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From his column God, Government and Me—Money in the Church

god-government-me-09-14-1After a hiatus of several years, it appears the IRS is ready to again audit churches. Let’s walk through some of the documents they often request in church audits and some of the related issues that may arise. By the way, the IRS rarely audits the most recent year—more than likely they are looking at the earliest open year, two or three years back.

General Ledger

You are ready and at ease when the IRS agent asks for the general ledger. The debits and credits balance—what could possibly go wrong? Well, your general ledger is the “GPS” for all things good and bad. We will see how true this is. Read on!

Form W-4 – The file of Forms W-4 will be another one of the first records the auditor looks into. The auditor can propose a penalty for failure to have appropriate forms in the file for each employee relating to all tax years under audit.

Form W-2 – No problem—you know where your W-2 file is located. You filed them on time. What could possibly go wrong? Well, here are a few possibilities:


  • The auditor notices that one W-2 shows no federal income tax withholding and asks why. You tell her the W-2 is for the senior pastor. That leads the auditor to ask why that W-2 shows FICA withheld and matched. The auditor observes that the senior pastor (with ministerial status under the tax code) is not subject to FICA—he is subject to SECA calculated on the pastor’s Form SE. This discussion just took a wrong turn for the church.
  • The auditor reconciled the data on Forms W-2 to the general ledger. The dollars posted to the general ledger were higher than the W-2 data. Upon inspection, she found the Christmas bonuses given to the staff had not been reported as compensation on either Forms 941 or Forms W-2. Additionally, gift cards had been purchased by the church at intervals during the year, given to the church staff, and recorded in the payroll account but not reported on Forms W-2. Thus, compensation was understated for each affected staff person and for lay employees, resulting in FICA taxes being under-withheld and matched.

Form 1099-MISC – Good news: the church filed Forms 1099-MISC; Bad news: the auditor found an account in the general ledger labeled “Fees Paid.” The auditor asks for supporting documents for each of these expenses. She found three payments to individuals for services rendered (in each case more than $600 per individual). A Form 1099-MISC was filed for only one of the individuals, so the auditor proposed a penalty for failure to file the Forms 1099-MISC.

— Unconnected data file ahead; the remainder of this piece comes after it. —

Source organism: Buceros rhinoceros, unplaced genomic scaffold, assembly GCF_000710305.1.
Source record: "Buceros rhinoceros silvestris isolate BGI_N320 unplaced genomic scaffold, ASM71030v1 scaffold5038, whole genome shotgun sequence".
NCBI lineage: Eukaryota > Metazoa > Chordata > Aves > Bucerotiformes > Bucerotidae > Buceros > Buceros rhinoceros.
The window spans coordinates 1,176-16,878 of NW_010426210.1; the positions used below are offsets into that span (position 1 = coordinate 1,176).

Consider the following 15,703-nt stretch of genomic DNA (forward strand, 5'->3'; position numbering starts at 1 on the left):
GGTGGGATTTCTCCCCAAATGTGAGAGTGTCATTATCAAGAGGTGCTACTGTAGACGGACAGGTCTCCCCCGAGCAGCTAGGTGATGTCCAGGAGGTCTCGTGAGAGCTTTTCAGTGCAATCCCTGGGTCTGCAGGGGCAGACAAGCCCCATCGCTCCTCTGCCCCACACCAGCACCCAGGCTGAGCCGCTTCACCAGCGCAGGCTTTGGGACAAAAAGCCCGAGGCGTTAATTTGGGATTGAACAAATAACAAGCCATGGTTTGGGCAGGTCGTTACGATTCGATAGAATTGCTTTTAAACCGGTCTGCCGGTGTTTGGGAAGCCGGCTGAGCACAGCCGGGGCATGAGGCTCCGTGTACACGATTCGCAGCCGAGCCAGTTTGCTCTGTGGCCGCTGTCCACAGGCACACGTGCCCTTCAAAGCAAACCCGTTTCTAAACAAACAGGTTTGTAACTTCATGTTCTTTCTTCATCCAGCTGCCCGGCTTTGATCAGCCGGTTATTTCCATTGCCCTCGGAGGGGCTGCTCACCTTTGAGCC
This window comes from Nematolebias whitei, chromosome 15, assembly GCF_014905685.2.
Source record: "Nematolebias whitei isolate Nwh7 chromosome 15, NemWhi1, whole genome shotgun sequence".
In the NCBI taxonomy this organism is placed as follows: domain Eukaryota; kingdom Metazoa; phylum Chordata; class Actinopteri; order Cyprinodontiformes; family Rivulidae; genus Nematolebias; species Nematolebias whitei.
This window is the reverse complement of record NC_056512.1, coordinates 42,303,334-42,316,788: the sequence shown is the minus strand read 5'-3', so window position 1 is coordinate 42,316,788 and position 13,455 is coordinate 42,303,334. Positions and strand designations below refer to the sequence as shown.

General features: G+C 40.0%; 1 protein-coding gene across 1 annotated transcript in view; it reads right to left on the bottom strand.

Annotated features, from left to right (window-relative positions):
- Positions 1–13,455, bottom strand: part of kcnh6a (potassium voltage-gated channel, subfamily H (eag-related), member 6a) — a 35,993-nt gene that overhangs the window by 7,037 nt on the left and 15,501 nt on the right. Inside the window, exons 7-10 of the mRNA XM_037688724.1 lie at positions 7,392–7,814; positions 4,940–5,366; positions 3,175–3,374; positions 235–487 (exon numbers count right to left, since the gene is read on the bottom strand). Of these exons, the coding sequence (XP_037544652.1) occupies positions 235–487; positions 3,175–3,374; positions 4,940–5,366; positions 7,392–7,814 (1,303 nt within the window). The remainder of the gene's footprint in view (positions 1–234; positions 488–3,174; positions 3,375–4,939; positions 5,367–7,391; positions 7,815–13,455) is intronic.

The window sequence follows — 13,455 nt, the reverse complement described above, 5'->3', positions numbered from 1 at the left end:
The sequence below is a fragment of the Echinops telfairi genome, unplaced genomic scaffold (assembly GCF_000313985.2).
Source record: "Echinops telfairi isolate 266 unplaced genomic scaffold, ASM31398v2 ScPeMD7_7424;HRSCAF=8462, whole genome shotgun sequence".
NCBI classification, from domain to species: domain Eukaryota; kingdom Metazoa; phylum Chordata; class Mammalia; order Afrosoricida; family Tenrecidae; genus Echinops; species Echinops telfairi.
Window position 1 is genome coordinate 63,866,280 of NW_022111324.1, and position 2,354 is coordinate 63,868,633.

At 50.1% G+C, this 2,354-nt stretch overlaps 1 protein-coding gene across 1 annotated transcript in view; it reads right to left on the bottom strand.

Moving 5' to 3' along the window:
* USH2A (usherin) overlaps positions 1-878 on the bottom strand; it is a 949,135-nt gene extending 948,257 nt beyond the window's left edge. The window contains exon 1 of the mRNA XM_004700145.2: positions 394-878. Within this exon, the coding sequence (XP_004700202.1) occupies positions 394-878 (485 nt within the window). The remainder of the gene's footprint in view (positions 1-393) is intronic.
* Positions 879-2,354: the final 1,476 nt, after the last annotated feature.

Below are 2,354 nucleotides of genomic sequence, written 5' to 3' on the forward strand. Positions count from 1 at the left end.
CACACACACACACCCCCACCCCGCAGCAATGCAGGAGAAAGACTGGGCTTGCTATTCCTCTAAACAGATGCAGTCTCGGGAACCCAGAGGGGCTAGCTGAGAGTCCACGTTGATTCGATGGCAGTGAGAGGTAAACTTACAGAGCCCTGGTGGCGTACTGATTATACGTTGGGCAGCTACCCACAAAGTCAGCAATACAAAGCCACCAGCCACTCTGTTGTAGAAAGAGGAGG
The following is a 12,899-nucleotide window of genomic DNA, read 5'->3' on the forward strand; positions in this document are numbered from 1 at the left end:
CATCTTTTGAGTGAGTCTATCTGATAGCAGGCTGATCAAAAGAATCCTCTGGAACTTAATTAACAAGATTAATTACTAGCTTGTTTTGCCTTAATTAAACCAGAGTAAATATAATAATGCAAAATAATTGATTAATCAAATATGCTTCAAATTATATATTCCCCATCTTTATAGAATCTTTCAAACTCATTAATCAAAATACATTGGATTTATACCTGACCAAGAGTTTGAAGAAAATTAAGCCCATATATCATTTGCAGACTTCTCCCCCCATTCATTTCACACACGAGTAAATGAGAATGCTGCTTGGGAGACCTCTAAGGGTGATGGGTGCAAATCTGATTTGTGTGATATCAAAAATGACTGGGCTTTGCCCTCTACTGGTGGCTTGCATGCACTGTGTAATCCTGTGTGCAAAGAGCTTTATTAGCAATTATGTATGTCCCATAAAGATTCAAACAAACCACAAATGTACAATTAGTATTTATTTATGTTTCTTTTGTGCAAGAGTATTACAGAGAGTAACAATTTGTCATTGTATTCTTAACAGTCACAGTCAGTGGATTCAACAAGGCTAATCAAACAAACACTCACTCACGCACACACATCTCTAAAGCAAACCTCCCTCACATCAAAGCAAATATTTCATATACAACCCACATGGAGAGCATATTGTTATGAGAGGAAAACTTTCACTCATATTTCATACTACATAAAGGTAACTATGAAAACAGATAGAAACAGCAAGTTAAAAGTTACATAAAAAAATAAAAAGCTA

Contract Labor The auditor also finds an account in the general ledger: “Contract Labor.” The auditor determines that payments to a person working in the office a few hours each week represent salary to that employee. Thus, the expenditures were subject to federal and state income tax withholding and FICA tax withholding (plus matching the FICA tax withheld).

Employee Expense Reimbursements – Good news: the church had a well-written accountable expense reimbursement plan; bad news: some of the pastoral staff were inconsistent in documenting the business purpose of expenses. The auditor reviewed all of the expense reimbursements and determined that thousands of dollars of expenses lack adequate substantiation.

The auditor also looked at the timeliness of expense reimbursements and found many of them were made six months or more after they were incurred, significantly missing the 60-day safe harbor.

The auditor took the position the amounts that were inadequately substantiated and those that were reimbursed far beyond the 60-day safe harbor should have been added as compensation to Forms W-2. For lay employees, the amounts should have been subjected to federal and state income tax withholding and FICA withholding, with the church matching the FICA amounts.

While reviewing employee expense reimbursements, the auditor noticed travel expense payments to certain spouses of staff members. After questioning the purpose for the travel, the auditor determined there was no business purpose for the spousal travel. Although there was a business purpose for staff member travel, the spouses had merely gone along on trips to accompany staff, and there was no bona fide business purpose for this. The auditor decided that spousal travel expenses should have been added to Forms W-2 of the respective staff members.

A Final Reminder

The IRS may never audit your church, but wise church leaders make noble plans in case of an IRS payroll tax audit. “But the noble man makes noble plans, and by noble deeds he stands” (Isa. 32:8 NIV).

Dan Busby is president of the Evangelical Council for Financial Accountability (ECFA)—an accreditation organization that sets standards for governance, financial management, and fundraising/stewardship for churches and other nonprofits across the country.






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